Federal Communications Commission v. Pacifica Foundation
In 1973, comedian George Carlin recorded a twelve minute monologue, "Filthy Words" in front of a live audience in California. On the afternoon of October 30th, 1973, WBAI, a New York radio station owned by Pacifica Foundation, broadcast the routine. Soon after, a father wrote to the FCC complaining that his son had heard "Filthy Words", stating that the FCC was not properly regulating the airwaves. Pacifica Foundation received censure from the FCC, who claimed that Pacifica had violated FCC regulations that prohibited broadcasting indecent material. The FCC ruled that the broadcast was not obscene, but it was indecent and aired at an inappropriate time, and that the FCC did have the right to impose sanctions on broadcast times.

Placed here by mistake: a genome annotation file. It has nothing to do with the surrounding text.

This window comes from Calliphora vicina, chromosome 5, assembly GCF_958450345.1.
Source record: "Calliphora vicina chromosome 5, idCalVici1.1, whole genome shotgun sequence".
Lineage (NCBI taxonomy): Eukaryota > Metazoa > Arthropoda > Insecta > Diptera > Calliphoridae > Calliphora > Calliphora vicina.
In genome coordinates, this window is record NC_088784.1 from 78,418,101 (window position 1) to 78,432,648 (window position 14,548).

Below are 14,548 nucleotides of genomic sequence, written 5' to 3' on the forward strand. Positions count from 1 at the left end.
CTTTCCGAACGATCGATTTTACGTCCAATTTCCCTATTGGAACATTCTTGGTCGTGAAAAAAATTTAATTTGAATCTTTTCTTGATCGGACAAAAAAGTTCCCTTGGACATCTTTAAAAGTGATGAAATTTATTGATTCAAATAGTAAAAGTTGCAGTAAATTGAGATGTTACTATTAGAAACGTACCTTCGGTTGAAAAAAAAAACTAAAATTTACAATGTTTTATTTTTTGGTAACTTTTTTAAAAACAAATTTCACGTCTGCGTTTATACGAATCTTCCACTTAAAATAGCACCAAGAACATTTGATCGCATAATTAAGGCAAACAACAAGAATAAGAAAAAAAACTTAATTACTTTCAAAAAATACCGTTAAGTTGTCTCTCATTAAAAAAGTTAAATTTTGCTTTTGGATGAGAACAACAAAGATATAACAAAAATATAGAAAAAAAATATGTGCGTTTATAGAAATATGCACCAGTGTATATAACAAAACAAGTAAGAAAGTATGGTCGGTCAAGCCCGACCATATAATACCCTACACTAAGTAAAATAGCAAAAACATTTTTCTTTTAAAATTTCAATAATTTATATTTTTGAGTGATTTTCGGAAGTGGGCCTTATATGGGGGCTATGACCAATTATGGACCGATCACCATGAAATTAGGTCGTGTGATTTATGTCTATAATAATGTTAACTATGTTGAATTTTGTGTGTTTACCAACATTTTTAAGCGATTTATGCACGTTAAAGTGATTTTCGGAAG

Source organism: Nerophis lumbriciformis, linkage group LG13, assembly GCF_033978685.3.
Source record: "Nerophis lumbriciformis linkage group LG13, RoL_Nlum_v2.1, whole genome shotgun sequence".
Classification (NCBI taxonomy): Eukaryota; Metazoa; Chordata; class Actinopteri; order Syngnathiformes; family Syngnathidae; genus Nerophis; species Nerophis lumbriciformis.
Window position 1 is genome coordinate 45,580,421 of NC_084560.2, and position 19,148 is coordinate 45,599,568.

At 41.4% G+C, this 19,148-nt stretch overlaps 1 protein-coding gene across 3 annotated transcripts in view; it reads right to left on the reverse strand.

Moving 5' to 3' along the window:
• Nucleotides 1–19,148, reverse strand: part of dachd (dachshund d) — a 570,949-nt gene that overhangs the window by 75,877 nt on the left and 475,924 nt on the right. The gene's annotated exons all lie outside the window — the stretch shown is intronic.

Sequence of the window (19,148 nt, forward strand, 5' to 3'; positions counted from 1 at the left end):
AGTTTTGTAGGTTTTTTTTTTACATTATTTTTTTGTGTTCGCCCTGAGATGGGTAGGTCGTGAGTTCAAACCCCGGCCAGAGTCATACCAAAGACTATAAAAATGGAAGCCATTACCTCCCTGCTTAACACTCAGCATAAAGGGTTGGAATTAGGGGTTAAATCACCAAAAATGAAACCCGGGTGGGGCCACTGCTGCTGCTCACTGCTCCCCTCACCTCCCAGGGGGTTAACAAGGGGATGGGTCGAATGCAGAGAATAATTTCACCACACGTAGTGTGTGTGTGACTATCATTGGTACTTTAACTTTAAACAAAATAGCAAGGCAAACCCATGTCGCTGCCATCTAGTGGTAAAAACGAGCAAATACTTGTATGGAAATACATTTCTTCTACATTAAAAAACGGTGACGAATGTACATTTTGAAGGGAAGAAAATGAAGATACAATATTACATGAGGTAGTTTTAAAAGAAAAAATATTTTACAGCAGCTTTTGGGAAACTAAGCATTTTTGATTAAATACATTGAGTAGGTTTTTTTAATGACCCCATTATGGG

The Seven Words considered indecent by the FCC are
The United States Court of Appeals for the District of Columbia Circuit Holding
On March 17th, 1997, a three-judge panel of the Court of Appeals reversed in a 2-1 decision, with each of the three judges writing separately.
One judge argued that the FCC's order was invalid on the grounds that
- it constituted censorship, prohibited by the Communications Act of 1934 (link)